Urinary Incontinence is a common medical condition that affects over 40 million Americans, yet it often goes untreated or unrecognized. The reason for this trend is multifactorial, spanning from embarrassment to speak about this topic to dealing with more acute or morbid conditions that require focused attention.
Nevertheless, it is a treatable condition that frequently affects the quality of life for patients. Incontinence is classified as stress, urge, mixed and overflow.
In this article we will address some particular issues about urge incontinence. Urinary urge incontinence (UUI) is defined as a sudden uncontrollable urge to urinate with or without frequent urination and associated leakage of urine. With urge incontinence, the bladder contracts and squeezes out urine involuntarily.
Accidental urination can be triggered by:
• sudden change in position or activity
• hearing or touching running water
• drinking a small amount of liquid
Patients with overactive bladder symptoms, such as urinary urgency, frequency and nocturia, may have associated incontinence over 60% of the time. Though more common in women than men overall, after the age of 70 the prevalence in both sexes is about equal.
There are two bladder abnormalities that are associated with UUI: neurogenic overactivity and detrusor overactivity (DO).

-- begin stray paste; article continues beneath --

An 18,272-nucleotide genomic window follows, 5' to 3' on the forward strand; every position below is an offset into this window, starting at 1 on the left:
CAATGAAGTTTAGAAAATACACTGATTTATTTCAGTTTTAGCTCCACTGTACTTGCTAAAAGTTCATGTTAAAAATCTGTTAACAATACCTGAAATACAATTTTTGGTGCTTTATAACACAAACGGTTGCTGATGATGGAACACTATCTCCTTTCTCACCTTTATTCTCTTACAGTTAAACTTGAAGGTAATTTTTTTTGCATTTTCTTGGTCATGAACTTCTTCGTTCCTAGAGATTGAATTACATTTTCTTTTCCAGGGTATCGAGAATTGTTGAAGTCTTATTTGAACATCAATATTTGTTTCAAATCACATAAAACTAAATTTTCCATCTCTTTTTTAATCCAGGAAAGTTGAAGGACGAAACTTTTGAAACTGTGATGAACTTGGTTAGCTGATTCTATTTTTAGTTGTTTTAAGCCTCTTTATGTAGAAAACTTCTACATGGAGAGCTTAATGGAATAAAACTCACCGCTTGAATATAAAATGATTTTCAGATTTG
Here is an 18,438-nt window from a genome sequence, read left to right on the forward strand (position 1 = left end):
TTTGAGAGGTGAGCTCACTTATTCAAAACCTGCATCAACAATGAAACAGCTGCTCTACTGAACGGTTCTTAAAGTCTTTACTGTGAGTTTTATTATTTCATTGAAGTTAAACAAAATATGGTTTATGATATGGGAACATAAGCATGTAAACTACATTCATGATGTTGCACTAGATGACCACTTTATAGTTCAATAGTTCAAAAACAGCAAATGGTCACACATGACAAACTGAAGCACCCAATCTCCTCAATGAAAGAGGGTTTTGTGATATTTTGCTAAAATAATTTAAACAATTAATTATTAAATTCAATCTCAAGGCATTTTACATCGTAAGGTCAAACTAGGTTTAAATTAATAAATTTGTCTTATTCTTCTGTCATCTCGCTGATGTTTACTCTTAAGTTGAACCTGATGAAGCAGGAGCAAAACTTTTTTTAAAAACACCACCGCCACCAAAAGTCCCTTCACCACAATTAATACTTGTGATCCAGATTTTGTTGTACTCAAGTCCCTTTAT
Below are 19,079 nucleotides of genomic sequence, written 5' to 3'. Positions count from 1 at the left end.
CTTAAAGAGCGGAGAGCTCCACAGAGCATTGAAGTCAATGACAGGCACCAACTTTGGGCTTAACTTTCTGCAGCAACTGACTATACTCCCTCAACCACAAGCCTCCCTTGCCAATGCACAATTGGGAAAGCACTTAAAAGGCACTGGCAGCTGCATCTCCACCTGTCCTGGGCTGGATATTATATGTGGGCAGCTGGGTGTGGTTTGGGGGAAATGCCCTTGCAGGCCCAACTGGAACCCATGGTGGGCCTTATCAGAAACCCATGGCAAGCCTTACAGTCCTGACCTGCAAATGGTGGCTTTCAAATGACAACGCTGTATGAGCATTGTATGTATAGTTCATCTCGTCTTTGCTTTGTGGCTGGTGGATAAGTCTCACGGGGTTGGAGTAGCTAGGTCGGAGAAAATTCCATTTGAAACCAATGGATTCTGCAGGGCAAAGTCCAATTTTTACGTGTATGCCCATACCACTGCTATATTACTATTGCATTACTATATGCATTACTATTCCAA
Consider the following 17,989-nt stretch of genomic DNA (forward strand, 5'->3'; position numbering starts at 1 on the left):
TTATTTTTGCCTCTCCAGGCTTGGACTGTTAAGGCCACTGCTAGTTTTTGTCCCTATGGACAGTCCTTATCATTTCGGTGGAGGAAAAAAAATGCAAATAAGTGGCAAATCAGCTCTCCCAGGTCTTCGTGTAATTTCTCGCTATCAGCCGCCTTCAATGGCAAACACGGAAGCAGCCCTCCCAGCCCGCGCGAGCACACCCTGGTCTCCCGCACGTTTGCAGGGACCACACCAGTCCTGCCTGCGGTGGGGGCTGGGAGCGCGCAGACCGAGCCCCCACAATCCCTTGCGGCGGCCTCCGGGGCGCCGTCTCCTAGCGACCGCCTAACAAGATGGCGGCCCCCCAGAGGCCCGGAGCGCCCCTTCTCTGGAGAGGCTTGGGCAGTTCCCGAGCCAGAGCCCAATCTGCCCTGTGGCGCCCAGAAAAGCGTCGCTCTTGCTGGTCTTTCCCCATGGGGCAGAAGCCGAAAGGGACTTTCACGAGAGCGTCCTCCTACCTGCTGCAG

Neurogenic bladder occurs when there is interruption in the normal nerve conduction from the brain or spinal cord above the sacrum to the bladder, and results in loss of bladder sensation and motor control. Conditions associated with neurogenic bladder include the following:
• Alzheimer’s disease
• Multiple sclerosis
• Parkinson’s disease
• Intervertebral disk disease
• Cerebrovascular events
• Traumatic brain or upper spinal cord injury
• Brain or spinal cord tumors
DO can occur due to multiple conditions, and many times as a sequel of others; frequently, it may be idiopathic. Dysfunctions of the detrusor muscle or nerve pathways are the culprits for the bladder over-activity. Conditions that can lead to DO include:
• Bladder polyps and tumors
• Urinary tract infections
• Bladder calculi
• Bladder outlet obstruction from BPH or stricture disease
Medications, such as diuretics, increase the urgency and frequency of urination in some people, especially the elderly and bedridden. Dosage modification may ameliorate the bothersome symptoms. Dietary habits may lead to significant voiding symptoms. Caffeine (e.g., in coffee, tea, chocolate), carbonated beverages, spicy foods and tomato-based foods can irritate the bladder and cause detrusor instability, resulting in urge incontinence.
The treatment and management of urge incontinence includes nonsurgical and surgical modalities. An important factor, however, is identifying the potentially morbid or life-threatening conditions that may lead to incontinence, such as bladder cancer, recurrent UTI or neurogenic disorders.
Advanced Urology Institute